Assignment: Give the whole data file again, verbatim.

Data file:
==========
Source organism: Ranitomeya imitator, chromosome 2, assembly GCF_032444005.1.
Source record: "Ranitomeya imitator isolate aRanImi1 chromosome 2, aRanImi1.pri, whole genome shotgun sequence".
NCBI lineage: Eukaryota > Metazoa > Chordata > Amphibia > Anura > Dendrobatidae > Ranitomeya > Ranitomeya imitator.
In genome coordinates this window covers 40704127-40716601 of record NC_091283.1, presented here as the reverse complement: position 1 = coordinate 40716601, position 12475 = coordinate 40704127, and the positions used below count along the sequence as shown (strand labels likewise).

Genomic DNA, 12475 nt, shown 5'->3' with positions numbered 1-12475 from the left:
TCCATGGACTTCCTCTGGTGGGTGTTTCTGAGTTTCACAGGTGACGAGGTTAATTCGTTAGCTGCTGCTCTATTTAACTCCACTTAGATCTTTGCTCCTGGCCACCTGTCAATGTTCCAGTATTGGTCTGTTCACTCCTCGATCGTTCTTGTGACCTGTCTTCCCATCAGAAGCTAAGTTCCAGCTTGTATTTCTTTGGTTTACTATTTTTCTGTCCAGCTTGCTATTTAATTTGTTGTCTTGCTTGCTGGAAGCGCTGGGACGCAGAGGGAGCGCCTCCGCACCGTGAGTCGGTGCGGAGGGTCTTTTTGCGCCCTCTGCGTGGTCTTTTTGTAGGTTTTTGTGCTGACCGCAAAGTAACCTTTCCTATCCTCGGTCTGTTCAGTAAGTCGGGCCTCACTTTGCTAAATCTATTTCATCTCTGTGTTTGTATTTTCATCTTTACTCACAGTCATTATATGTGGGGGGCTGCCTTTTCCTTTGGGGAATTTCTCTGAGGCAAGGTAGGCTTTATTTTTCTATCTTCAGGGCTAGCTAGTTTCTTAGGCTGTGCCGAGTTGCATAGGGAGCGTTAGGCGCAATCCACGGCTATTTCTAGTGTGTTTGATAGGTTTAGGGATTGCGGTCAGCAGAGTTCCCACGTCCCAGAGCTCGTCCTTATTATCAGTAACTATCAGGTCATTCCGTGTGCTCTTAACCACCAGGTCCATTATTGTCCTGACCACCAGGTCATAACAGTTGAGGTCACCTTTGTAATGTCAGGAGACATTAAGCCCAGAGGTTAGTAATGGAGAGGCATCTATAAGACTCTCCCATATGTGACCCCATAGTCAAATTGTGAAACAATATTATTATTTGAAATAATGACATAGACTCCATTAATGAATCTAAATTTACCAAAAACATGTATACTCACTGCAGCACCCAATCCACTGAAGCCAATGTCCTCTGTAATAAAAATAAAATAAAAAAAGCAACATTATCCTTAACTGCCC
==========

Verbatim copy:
Source organism: Ranitomeya imitator, chromosome 2, assembly GCF_032444005.1.
Source record: "Ranitomeya imitator isolate aRanImi1 chromosome 2, aRanImi1.pri, whole genome shotgun sequence".
NCBI lineage: Eukaryota > Metazoa > Chordata > Amphibia > Anura > Dendrobatidae > Ranitomeya > Ranitomeya imitator.
In genome coordinates this window covers 40704127-40716601 of record NC_091283.1, presented here as the reverse complement: position 1 = coordinate 40716601, position 12475 = coordinate 40704127, and the positions used below count along the sequence as shown (strand labels likewise).

Genomic DNA, 12475 nt, shown 5'->3' with positions numbered 1-12475 from the left:
TCCATGGACTTCCTCTGGTGGGTGTTTCTGAGTTTCACAGGTGACGAGGTTAATTCGTTAGCTGCTGCTCTATTTAACTCCACTTAGATCTTTGCTCCTGGCCACCTGTCAATGTTCCAGTATTGGTCTGTTCACTCCTCGATCGTTCTTGTGACCTGTCTTCCCATCAGAAGCTAAGTTCCAGCTTGTATTTCTTTGGTTTACTATTTTTCTGTCCAGCTTGCTATTTAATTTGTTGTCTTGCTTGCTGGAAGCGCTGGGACGCAGAGGGAGCGCCTCCGCACCGTGAGTCGGTGCGGAGGGTCTTTTTGCGCCCTCTGCGTGGTCTTTTTGTAGGTTTTTGTGCTGACCGCAAAGTAACCTTTCCTATCCTCGGTCTGTTCAGTAAGTCGGGCCTCACTTTGCTAAATCTATTTCATCTCTGTGTTTGTATTTTCATCTTTACTCACAGTCATTATATGTGGGGGGCTGCCTTTTCCTTTGGGGAATTTCTCTGAGGCAAGGTAGGCTTTATTTTTCTATCTTCAGGGCTAGCTAGTTTCTTAGGCTGTGCCGAGTTGCATAGGGAGCGTTAGGCGCAATCCACGGCTATTTCTAGTGTGTTTGATAGGTTTAGGGATTGCGGTCAGCAGAGTTCCCACGTCCCAGAGCTCGTCCTTATTATCAGTAACTATCAGGTCATTCCGTGTGCTCTTAACCACCAGGTCCATTATTGTCCTGACCACCAGGTCATAACAGTTGAGGTCACCTTTGTAATGTCAGGAGACATTAAGCCCAGAGGTTAGTAATGGAGAGGCATCTATAAGACTCTCCCATATGTGACCCCATAGTCAAATTGTGAAACAATATTATTATTTGAAATAATGACATAGACTCCATTAATGAATCTAAATTTACCAAAAACATGTATACTCACTGCAGCACCCAATCCACTGAAGCCAATGTCCTCTGTAATAAAAATAAAATAAAAAAAGCAACATTATCCTTAACTGCCC